sudo apt install -y certbot azure-cli openssl python3-certbot-dns-cloudflare

echo "Creates the CloudFlare Credentials"
echo "dns_cloudflare_api_key = $CF_API_KEY" > ./cftoken
echo "dns_cloudflare_email = $CF_EMAIL" >> ./cftoken

# This command calls certbot for Let's Encrpypt. This example uses CloudFlare DNS for validation. Let's Encrypt supports many different DNS providers
# Configure cerbot to use your DNS provider. Web-based providers are not possible using this method.
# Also, you may want to use the --staging flag while working in development.

echo "Renews the certificates"
sudo certbot certonly --dns-cloudflare --dns-cloudflare-credentials ./cftoken -d $DOMAIN -m $CB_EMAIL --config-dir . --cert-path . --non-interactive --agree-tos

# Certbot runs as root, so it creates all the files as root. This changes the permissions so that other utilities can read the file.
echo "Set file permissions"
sudo chmod -R 777 ./*

echo "Creates a PFX for Azure"
openssl pkcs12 -inkey ./live/$DOMAIN/privkey.pem -in live/$DOMAIN/fullchain.pem -export -out $DOMAIN.pfx -passout pass:pwd123

echo "Login to Azure with a Service Principal"
az login --service-principal -u $SP_CLIENT_ID -p $SP_SECRET --tenant $TENANT_ID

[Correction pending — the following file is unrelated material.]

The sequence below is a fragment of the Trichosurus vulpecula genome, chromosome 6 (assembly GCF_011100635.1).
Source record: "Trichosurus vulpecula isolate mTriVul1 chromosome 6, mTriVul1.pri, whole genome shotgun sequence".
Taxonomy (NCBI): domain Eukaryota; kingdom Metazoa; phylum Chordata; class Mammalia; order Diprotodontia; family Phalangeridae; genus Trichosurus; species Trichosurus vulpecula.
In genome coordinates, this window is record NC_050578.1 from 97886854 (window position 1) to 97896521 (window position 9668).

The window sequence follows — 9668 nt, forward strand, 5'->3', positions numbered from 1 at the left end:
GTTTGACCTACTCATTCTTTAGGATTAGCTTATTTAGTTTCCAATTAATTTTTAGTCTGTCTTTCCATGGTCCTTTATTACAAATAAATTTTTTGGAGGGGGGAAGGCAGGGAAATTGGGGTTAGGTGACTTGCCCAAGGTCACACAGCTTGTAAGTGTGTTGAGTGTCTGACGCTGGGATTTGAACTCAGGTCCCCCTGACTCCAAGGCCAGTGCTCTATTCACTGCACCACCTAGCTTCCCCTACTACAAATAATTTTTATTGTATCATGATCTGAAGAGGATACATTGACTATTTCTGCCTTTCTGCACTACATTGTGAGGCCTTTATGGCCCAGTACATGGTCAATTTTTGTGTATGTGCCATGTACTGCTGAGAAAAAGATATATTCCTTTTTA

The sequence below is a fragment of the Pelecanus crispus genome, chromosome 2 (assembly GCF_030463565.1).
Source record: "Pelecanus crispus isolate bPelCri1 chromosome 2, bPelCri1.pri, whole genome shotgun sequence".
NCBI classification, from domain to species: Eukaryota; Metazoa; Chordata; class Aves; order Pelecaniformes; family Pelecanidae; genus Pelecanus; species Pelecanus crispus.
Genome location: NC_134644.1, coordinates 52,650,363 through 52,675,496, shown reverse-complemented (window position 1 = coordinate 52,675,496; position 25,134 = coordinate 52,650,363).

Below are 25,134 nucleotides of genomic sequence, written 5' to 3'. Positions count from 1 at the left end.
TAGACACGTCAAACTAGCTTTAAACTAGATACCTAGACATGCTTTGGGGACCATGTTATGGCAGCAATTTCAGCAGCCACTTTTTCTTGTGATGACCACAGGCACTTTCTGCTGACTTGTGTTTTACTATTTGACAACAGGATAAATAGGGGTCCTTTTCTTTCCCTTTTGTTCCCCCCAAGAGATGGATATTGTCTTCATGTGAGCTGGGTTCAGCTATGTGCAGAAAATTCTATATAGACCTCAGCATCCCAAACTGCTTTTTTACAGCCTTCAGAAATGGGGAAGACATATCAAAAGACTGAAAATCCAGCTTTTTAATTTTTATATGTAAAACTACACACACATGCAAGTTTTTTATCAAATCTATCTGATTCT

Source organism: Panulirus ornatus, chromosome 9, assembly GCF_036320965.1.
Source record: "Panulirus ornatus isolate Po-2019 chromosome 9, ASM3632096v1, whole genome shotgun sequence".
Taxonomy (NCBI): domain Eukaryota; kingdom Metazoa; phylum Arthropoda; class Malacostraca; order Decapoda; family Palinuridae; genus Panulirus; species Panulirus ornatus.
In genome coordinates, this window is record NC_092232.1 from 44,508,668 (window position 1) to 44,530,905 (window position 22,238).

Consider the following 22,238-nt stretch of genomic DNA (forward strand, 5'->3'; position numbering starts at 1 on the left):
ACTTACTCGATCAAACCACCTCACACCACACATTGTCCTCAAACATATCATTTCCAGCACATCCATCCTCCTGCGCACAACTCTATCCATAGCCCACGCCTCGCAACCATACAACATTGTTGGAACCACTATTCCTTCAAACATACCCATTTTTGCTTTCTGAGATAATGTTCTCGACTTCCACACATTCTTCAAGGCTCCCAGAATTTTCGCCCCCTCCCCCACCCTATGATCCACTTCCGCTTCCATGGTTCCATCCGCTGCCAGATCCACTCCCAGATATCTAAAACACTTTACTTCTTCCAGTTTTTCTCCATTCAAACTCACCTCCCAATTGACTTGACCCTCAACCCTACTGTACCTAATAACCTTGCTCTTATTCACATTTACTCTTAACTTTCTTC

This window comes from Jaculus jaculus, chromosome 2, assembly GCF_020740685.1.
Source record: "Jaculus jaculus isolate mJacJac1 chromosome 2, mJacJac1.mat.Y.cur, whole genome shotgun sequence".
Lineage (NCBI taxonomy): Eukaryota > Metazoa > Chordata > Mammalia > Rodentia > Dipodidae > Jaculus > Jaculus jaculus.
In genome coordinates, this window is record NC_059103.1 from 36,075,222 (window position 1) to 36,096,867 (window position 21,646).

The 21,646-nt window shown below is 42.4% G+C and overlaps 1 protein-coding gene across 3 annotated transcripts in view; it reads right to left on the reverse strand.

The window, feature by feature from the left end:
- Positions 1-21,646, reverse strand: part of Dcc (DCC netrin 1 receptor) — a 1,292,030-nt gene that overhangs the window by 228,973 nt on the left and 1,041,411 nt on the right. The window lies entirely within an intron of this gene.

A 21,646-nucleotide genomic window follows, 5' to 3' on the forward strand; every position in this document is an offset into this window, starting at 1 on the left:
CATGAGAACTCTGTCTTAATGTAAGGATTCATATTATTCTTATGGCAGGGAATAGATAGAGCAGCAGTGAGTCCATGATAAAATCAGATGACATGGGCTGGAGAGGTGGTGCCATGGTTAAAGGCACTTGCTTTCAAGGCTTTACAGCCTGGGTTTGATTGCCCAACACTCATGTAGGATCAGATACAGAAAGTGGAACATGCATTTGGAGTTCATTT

echo "Uploads the certificate and gets the Thumbprint"
THUMBPRINT=$(az functionapp config ssl upload --certificate-file $DOMAIN.pfx --certificate-password pwd123 -n $FUNCTION_APP -g $RESOURCE_GROUP | jq --raw-output '.|.thumbprint')

echo "Binds the funciton app to the certificate"
az functionapp config ssl bind --certificate-thumbprint $THUMBPRINT --ssl-type SNI -n $FUNCTION_APP -g $RESOURCE_GROUP

ls -l

echo "Cleans Up Files"
rm ./cftoken
rm $DOMAIN.pfx

exit 0

Now, create a new Git Hub Action. You can do this in the GitHub Portal by selecting Actions -> New Workflow. Take the defaults and replace it with the following code.  Take note of the comments in the code. These control the schedule, among other things.

name: Renew Certs

# Controls when the workflow will run
  # Triggers the workflow on a timer. This particular timer runs on the first day of the month. CertBot certs are renewable every 30 days, so this should work for that purpose.
    - cron:  '0 5 */31 * *'
  # Allows you to run this workflow manually from the Actions tab

# A workflow run is made up of one or more jobs that can run sequentially or in parallel